Kong: Skull Island

Kong: Skull Island

It’s not exactly fair to compare Kong: Skull Island to 2014’s Godzilla reboot.

Kong: Skull Island

3 / 5

It’s not exactly fair to compare Kong: Skull Island to 2014’s Godzilla reboot. Though they both exist as the first chapters of Legendary’s new Monsterverse, they’re two different beasts. Where Gareth Edwards’ take on Japan’s greatest monster went for a more artful, atmospheric take on disaster and spectacle, Kong goes in the opposite direction. There’s still foreboding and tension, but the film wastes no time giving you an eyeful of the big monkey before spending much of the two hour run time showing off brutal monster violence. If Godzilla was like sitting through a three course meal at a nice restaurant, Kong is biting into a big, sloppy burger, getting grease and ketchup everywhere and not giving a single fuck.

The film begins in 1944, with an efficient and thrilling set piece of two soldiers, one American and one Japanese, crash landing on Skull Island, dueling to the death before being interrupted by the vastness that is Kong. Fast forward to 1973 (through a pretty effective, history spanning credits sequence), where Bill Randa (John Goodman) manipulates his way onto a Landsat expedition to a mysterious island he and his organization Monarch are obsessed with exploring. This movie takes its time assembling various teams, from the military escort team led by Preston Packard (Samuel L. Jackson) to Tom Hiddleston’s tracker mercenary James Conrad to Brie Larson’s anti-war photojournalist Mason Weaver. The supporting cast is rounded out by a host of strong character actors, among them Shea Whigham and John Ortiz, making up for spartan characterization with a lot of reliable charm.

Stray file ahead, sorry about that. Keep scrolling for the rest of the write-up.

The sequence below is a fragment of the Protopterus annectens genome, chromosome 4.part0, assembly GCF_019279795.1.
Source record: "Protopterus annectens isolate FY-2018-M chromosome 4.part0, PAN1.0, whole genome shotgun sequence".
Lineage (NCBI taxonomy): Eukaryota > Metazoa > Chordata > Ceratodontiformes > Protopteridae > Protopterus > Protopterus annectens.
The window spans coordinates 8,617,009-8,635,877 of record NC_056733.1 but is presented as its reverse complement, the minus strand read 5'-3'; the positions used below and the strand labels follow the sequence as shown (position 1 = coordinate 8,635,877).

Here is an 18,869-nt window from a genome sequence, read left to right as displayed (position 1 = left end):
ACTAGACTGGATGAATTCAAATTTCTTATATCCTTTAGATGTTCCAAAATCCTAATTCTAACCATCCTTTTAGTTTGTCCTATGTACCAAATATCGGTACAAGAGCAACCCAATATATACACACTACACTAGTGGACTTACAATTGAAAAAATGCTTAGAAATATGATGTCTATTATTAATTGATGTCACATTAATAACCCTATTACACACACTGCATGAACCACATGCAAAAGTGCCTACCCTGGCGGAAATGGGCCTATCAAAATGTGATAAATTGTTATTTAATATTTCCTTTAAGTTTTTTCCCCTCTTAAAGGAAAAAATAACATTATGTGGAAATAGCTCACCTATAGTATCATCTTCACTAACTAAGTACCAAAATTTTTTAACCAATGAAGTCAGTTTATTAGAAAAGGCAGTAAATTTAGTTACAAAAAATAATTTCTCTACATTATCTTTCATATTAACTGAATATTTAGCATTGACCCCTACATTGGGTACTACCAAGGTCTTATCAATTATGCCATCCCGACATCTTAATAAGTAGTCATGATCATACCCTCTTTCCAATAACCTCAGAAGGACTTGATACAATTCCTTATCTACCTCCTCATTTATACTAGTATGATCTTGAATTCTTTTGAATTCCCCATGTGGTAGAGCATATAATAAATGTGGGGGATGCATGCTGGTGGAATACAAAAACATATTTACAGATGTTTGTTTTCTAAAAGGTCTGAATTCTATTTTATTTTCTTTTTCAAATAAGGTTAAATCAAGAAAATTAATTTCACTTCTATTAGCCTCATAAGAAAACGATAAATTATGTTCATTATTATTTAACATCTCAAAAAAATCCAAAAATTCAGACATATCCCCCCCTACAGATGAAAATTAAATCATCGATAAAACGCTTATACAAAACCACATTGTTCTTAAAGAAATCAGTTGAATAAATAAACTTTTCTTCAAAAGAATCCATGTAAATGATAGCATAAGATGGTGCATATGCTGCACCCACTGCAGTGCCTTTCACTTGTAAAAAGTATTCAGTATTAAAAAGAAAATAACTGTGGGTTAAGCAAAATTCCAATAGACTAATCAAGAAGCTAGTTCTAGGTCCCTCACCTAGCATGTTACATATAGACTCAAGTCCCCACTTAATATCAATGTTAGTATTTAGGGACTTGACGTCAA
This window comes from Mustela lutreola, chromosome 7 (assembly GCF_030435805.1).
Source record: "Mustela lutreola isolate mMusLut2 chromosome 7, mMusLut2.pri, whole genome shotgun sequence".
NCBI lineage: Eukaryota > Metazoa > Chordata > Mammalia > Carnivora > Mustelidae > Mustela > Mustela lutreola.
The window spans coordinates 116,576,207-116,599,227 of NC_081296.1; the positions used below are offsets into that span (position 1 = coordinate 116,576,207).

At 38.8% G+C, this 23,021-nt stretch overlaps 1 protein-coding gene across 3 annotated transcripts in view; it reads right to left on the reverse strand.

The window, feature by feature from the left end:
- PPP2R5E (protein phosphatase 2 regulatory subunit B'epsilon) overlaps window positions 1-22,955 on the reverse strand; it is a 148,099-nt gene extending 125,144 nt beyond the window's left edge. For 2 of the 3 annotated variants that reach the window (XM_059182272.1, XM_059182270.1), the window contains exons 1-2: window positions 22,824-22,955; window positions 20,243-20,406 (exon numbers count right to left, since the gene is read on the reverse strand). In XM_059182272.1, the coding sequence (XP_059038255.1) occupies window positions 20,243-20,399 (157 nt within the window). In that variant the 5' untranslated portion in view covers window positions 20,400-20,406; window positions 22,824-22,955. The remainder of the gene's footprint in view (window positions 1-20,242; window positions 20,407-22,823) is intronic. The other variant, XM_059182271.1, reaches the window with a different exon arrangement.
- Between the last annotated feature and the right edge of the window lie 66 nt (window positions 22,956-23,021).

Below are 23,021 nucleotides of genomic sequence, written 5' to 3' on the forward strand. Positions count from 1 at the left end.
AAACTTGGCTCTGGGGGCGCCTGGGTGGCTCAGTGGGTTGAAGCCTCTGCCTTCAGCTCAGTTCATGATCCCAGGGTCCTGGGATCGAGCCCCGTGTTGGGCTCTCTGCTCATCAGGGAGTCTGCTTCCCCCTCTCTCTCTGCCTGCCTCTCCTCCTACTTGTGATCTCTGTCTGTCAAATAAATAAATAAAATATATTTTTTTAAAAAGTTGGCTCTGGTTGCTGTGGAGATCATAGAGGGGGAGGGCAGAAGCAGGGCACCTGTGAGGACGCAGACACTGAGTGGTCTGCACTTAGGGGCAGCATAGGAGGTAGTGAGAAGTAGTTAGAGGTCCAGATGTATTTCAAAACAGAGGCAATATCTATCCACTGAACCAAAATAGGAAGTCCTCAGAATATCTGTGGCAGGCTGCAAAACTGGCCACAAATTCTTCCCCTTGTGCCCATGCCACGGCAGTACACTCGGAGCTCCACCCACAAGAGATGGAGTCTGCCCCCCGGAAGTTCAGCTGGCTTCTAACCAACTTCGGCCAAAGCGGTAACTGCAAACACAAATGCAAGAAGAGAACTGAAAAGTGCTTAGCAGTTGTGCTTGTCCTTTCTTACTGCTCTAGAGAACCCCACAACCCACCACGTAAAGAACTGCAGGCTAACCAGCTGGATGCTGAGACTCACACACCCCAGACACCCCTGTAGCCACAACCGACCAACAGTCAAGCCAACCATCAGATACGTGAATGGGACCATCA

But they’re all just gristle for the mill. This is a movie about King Kong and the many otherworldly creatures that inhabit his homeland. No one is here for anything but graphic, CGI based bloodshed and mass scale destruction. Explosions. Stories tall spider monsters being cut off at their spindly stalk legs. Peaceful, lumbering buffalo giants being attacked by reptilian flying predators. Shit like that. That’s not to say the screenwriting team assembled here, including Nightcrawler’s Dan Gilroy, didn’t try to fill out the rest of the picture with substance. There are some semi-interesting attempts at social commentary, with the obvious Apocalypse Now allusions and heavy Vietnam implications of Packard trying to win a war against an unstoppable godlike juggernaut after being forced to abandon his mission by his country. It’s all well and good, but never does it attempt to overextend itself and overshadow the main attraction.

Kings of Summer director Jordan Vogt-Roberts really levels up here by eschewing any hint of subtlety and heaving himself headfirst into a chasm of overt directorial gimmicks and tricks. More than any recent big budget blockbusters helmed by indie auteurs, Kong feels like a kid having a lot of fun with the studio toy box. As the film progresses, the constantly moving camera and kinetic framing become something of a stylistic cudgel, bludgeoning the audience over and over again, but never do the proceedings devolve into incoherence. It’s an easy film to watch, if intermittently difficult for those squeamish filmgoers unprepared for the sheer brutality on display. The fights are bombastic and every sequence brims with suspense and tension.

Honestly, the film would be a little too harrowing at times if it weren’t for the welcome presence of John C. Reilley as Hank Marlow the WWII soldier from the film’s prologue who’s been stranded on the island for thirty years. Never before have Reilly’s dueling gifts for drama and comedy been so deliciously married in one performance. He’s the beating heart of Kong and an absolute delight in every minute of screen time he steals. Every cast member, save for boring Straight Outta Compton vet Corey Hawkins, delivers, but Reilly is the real star.

This is franchise filmmaking at its least fussy. Legendary Pictures has a sandbox full of iconic monsters to play with, so they’re going to fill that box up with sharp performers and talented helmers to make violent merriment for a couple of hours every year. There’ll be the abstract notion of more substantive storytelling in there somewhere, but this fast food approach to summer spectacle is just fine. King Kong is a gigantic gorilla. He punches stuff. That’s sure to be more palatable to most than three hours of Peter Jackson masturbating.

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